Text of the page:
We have heard much talk of late years of the boasted liberty of America-its piety, its revivals, and its flourishing to question the healthy state of society voluntary institutions; but we beg leave in that country, where such a horrid tragedy can be acted by a pro-slavery mob, as will be found narrated in the subjoined letter. In the same number of The Philanthropist, from whence we have extracted it, the Editor gives a very unfavourable account of the present state of the town where it is printed. says " At this very time Cincinnati is working with the throes of a licentious and sanguinary spirit—a spirit which is just ready to overleap all bounds, and trample the majesty of law in the dust. What do they mean by the course they have adopted? Do they wish to see the bloody scenes of revolutionary France re-enacted in our hitherto peaceful country? If the anti-slavery press fall, what will stand between them and destruction? The despotism of a mob never works its own cure. It acquires records of our country for the last six strength by indulgence. Look over the years. The despotism of a mob was at first but impulsive and transient. Again and again it put forth its power, and as often was connived at, until it became a habit-the custom of the country-and it is now rapidly becoming a passion. Yes! it cannot be concealed. Our country mob is determined to assert its supreseems fast verging to a revolution. The macy; it has a passion for ruling; it has begun a new era-an era marked by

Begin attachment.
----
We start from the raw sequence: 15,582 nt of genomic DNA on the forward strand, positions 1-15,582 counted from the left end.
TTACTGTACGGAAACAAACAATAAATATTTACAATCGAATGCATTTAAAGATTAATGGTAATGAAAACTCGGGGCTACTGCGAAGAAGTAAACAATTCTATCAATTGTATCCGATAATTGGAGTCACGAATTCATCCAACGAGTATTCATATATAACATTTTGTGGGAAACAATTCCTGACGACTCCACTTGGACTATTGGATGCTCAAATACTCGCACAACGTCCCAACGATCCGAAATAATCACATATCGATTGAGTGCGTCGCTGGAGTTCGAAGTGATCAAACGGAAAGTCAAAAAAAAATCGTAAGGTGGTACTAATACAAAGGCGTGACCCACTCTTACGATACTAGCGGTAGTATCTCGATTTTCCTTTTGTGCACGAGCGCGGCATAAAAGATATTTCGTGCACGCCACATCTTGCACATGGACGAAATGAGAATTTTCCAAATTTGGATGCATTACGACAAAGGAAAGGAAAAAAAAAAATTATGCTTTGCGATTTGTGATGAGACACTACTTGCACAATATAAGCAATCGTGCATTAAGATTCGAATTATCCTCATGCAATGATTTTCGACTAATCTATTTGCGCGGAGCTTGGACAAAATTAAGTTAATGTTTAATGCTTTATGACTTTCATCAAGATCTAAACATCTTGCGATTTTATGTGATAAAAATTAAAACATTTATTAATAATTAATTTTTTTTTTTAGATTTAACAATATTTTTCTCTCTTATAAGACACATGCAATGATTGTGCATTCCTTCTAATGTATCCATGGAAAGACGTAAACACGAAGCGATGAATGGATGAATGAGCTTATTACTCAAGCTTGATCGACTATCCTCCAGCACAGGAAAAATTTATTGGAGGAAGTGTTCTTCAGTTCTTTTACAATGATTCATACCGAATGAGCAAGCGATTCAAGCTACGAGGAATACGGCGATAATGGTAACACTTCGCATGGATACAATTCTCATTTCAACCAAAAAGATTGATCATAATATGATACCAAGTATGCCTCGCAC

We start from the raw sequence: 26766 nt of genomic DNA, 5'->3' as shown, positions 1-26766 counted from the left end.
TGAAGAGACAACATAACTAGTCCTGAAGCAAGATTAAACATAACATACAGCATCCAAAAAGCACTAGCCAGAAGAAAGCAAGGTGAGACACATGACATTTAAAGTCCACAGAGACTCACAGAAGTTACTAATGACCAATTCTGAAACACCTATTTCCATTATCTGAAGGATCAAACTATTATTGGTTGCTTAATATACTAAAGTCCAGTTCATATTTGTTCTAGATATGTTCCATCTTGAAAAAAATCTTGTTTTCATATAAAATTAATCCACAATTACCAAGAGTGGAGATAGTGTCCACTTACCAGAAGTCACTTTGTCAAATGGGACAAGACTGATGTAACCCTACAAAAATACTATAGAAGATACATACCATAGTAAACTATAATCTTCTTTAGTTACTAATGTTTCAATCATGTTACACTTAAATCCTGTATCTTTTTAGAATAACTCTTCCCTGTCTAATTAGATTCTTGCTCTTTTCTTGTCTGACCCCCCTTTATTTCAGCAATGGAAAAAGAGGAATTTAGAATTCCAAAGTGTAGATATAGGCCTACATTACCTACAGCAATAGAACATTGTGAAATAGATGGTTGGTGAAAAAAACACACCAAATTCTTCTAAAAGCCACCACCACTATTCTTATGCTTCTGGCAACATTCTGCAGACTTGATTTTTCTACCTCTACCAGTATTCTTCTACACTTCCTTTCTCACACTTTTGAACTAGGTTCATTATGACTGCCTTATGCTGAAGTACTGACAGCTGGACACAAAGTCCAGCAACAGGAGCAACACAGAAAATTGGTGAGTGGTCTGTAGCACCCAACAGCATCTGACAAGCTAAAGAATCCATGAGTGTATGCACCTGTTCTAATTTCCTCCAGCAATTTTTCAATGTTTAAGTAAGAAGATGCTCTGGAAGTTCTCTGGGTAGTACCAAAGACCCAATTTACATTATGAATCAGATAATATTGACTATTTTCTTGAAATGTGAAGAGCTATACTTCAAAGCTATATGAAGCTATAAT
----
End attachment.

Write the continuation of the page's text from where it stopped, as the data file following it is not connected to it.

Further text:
the blackest of crimes-the crime of MURDER; and now what shall stay its course, or limit its demands?"
The above remarks are fully borne out by the following letter:"ALTON, Nov. 8, 1837.
My dear Brother Chester,
Essay on Ecclesiastical Finance, p. 25.
were unwonted gatherings in certain coffeehouses. Here the spirit of vengeance, which had been rankling in their breasts, was excited to desperation by spirit behind the counter. By about ten o'clock, they were prepared for the work.